I split my evening between tagging along as Gypsy roamed, radio on his belt, and visiting friends.

At one point I ran into a sister by choice, for whom this was her first KG. We toured Diagon Alley together and I bought her a sarong. You can’t go to fest without a sarong! Well, I do but that’s because I am contrary enough to refuse to wear the standard issue Pagan festival garb.

Before I knew it, night was upon us.

Gypsy has provided Crash with a child sized tent of her own. Being a dog with over a decade of camping and festing experience, she is content to rest her old bones in her tent. Tucked in with a bone, water, her blanket and her favourite toy, she was fine to be left for brief periods of time.

I filled a plastic bottle with some Bailey’s. Glass bottles are not allowed around the fire pit, broken glass and bare feet is a bad thing. Then I put on my green evening gown.

I swung by an enclave containing my dearest friends and we prepared for the drumming fire. My friend looked fabulous in her new sarong.

To the drumming fire we go!

Oh, do you that feeling? The sweet anticipation. The long dark walk down the Yellow Brick Road. Passing pretty girls who jingle as they walk and men strutting proudly in kilts.

Past the security outpost where the Flying Monkeys greet you as you go by. Then, a right turn down Swamp Road.

The drums and the shouts become gradually louder and louder. But still muffled by giant sand berms built by a madman and his machinery.

A left turn onto a sandy path. Walk between ZombieTown and Birch Grove.

You can feel the beat of the drums in the soles of your feet now. Calling you. Calling you to the dance.

Goosebumps. Hard nipples. Cheshire cat grins.

Come to the dance. Come!

Grey and I clutch our Fest-virgin sister with delight. We shush her. Hush, hush … You must take it all in. Are you ready?

Some moments are meant to be savoured. Some sights and sounds are to be taken in. Burned into your mind. Marked upon your soul.

The drums are loud now. The laughter, the shouts.

“Freedom” cry the drums. Celebration. Joy. Ecstasy. Community. A revelry as old and wild and pure as can be.

Our friend asks why is she being shushed, when everyone else is being noisy?

Because this revelation must be fully experienced.

We round the bend and pass the berm. We have arrived.

The massive and carefully tended fire casts a golden and orange glow. A double ring of dancers circumambulate it desoil. The tall Firekeeper with his stick stands, keeping an experienced eye on his fire. Hail the Firekeeper!

Beyond this, groups of people sit and stand together. Laughing, singing, talking, arms draped across the shoulders of friends and lovers.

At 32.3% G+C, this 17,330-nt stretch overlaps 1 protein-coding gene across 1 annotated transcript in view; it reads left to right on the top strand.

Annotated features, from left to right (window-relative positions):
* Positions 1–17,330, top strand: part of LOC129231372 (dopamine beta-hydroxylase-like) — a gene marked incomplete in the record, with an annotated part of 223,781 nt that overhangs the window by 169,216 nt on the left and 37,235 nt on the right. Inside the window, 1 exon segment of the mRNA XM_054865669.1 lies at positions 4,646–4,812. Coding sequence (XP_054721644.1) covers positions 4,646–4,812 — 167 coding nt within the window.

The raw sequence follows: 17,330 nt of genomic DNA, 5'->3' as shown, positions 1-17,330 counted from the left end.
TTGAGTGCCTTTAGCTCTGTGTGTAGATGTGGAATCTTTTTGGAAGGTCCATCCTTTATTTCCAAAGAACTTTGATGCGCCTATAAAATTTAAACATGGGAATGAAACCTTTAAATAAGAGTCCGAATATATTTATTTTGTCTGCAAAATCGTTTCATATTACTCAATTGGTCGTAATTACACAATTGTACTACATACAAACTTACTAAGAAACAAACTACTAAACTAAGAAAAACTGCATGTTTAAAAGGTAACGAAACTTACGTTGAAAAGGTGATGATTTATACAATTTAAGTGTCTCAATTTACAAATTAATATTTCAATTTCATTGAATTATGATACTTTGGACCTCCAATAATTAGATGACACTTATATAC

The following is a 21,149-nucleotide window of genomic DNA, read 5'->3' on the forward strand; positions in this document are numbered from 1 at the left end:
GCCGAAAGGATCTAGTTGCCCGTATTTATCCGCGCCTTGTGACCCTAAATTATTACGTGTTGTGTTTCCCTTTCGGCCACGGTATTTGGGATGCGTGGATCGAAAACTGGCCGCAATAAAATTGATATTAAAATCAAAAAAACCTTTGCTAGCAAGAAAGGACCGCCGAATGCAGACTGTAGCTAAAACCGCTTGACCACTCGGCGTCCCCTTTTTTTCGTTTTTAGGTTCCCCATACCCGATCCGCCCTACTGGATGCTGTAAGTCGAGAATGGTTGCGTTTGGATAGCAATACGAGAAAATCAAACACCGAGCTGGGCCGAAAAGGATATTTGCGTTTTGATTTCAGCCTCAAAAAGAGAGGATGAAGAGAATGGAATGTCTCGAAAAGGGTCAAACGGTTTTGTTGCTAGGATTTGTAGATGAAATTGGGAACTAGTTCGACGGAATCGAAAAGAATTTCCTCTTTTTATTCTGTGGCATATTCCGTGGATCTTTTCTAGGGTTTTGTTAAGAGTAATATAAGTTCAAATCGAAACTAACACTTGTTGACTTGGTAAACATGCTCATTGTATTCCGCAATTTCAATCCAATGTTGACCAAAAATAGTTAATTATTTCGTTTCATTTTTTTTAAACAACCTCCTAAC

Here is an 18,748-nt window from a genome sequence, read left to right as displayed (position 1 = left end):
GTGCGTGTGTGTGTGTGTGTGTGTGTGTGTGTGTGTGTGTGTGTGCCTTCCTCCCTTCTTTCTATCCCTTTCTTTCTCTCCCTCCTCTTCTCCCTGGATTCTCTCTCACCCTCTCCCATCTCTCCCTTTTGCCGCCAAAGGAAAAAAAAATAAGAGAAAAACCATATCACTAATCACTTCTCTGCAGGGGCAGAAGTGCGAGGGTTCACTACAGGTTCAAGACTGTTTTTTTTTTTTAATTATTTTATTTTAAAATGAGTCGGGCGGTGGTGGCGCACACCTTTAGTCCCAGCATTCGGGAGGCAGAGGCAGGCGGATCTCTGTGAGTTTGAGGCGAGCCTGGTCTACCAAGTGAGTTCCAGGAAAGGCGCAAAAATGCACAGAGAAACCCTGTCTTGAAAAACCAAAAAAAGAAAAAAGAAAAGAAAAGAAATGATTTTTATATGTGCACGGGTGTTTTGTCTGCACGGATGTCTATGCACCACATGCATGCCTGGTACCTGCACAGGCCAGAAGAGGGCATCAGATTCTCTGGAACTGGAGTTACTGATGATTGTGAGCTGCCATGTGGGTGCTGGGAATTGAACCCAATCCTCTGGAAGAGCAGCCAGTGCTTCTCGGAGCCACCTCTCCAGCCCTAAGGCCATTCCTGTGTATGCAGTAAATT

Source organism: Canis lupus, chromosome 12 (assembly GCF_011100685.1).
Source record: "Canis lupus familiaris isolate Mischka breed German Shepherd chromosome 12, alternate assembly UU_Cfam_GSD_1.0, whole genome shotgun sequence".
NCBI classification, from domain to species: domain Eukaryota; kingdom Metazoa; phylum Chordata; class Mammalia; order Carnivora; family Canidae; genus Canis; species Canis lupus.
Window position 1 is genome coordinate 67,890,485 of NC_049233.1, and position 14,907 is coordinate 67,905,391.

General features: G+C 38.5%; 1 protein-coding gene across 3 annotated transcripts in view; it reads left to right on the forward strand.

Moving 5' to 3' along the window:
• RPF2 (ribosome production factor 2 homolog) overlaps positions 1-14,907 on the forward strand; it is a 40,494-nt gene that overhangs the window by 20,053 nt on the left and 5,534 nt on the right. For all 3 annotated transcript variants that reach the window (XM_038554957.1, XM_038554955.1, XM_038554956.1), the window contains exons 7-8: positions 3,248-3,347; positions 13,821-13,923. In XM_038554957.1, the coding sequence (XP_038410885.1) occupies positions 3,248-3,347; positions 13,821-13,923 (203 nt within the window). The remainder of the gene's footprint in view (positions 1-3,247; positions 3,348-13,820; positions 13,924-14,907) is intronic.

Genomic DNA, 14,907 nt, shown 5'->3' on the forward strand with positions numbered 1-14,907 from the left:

Beyond this, closer to the berms, a few people dance with lighted staves. Coloured lights spin in hypnotic patterns.

On the opposite side of the fire from us is the drumming pit. A dozen of them, maybe more, maybe less. They work together, lead by the Drumming Marshal, to give the celebration its heart beat. Hail the drummers!

We watch for a minute, taking it in. Grey and I giddy as school girls, our friend perhaps wondering why we are being so ridiculous. We tell her how the dance is done, how to ease your way in to join the rings of dancers. It’s like merging onto a highway, explains Grey. We point out the dancers. They are wearing any manner of clothing; dresses, bikinis, sarongs (of course!), blue jeans. Some wear nothing at all. Different body types, different ages. Everyone is beautiful here. Hail the Dancers!

They all dance in their own way; some do not even dance to the rhythm of the drums, though it’s a good idea to not be the slowest person in the circle. There is no need to be self conscious, there is no judgment here. It’s the freedom of the dance.

Here in the drumming and the dance is the very definition of Paganism, the joyous celebration of life and all of creation, each in our own way. We drum and dance together, as we openly express our individuality.

And so we tuck away our sandals and bottles and bags and gear against a berm, beside a solar light to find it all again easily. Then, we dance.

As we dance men with large jugs of water walk around, shouting over the din offers of water to the dancers and drummers. A Flying Monkey passes by, his radio pressed to his ear so he can hear it better. We take care of our own here, at the dance.

The drumming speeds up and then slows down, finally tapering off for a break. The dancers hail the drummers. The drummers hail the dancers. The folk hail the Firekeeper. The Firekeeper hails the folk.

I hear tell that the FireKeeper sleeps all day, rising at dusk to prepare the fire pit. He watches over the fire all night before dousing it and climbing back into bed. This is how his fest is spent, that is what he does.

Lady N materializes before me, as tall and stunning as ever. I have not seen her in months. We embrace and then she leads me away from the fire. She leads me into ZombieTown. Walking into ZombieTown is like straying in the land of fairie. Here are the beautiful young people, most of them college age. Lady N introduces me as the woman who taught her everything she knows and I am humbled. Then I am plied with drink. I no longer have the constitution as these young folks. I watch them laugh and drink and revel in ways I no longer do and feel the difference between 32 and 22. It’s not long before I bid farewell and find my way back out of ZombieTown, drunker than I had planned to get that night.

After making my way back to the drumming fire pit, I find myself in a convoluted but wonderful conversation with a random man about Paganism and community.  Gypsy finds me, his radio against his ear. He leads me to the security outpost where he needs to check in. Sitting and chatting with the good folks at the outpost quickly became a favourite activity of mine and it’s also kind to keep them company. I suspect it can be a little boring there. Gypsy heads off on Flying Monkey business and I stay behind at the outpost, enjoying the company.

While visiting the outpost I am lucky enough to witness the late night arrival of a certain notorious bard.

It’s bedtime. I must be up at a decent hour tomorrow. There is a discussion panel to sit on and a workshop to teach. Crash gets her bed time walk while I drink as much water as I can, to avoid a hang over. Eventually, around 5 am, Gypsy joins me in bed and holds me close. The alarm is set for 10.

Friday has ended, Fest has begun.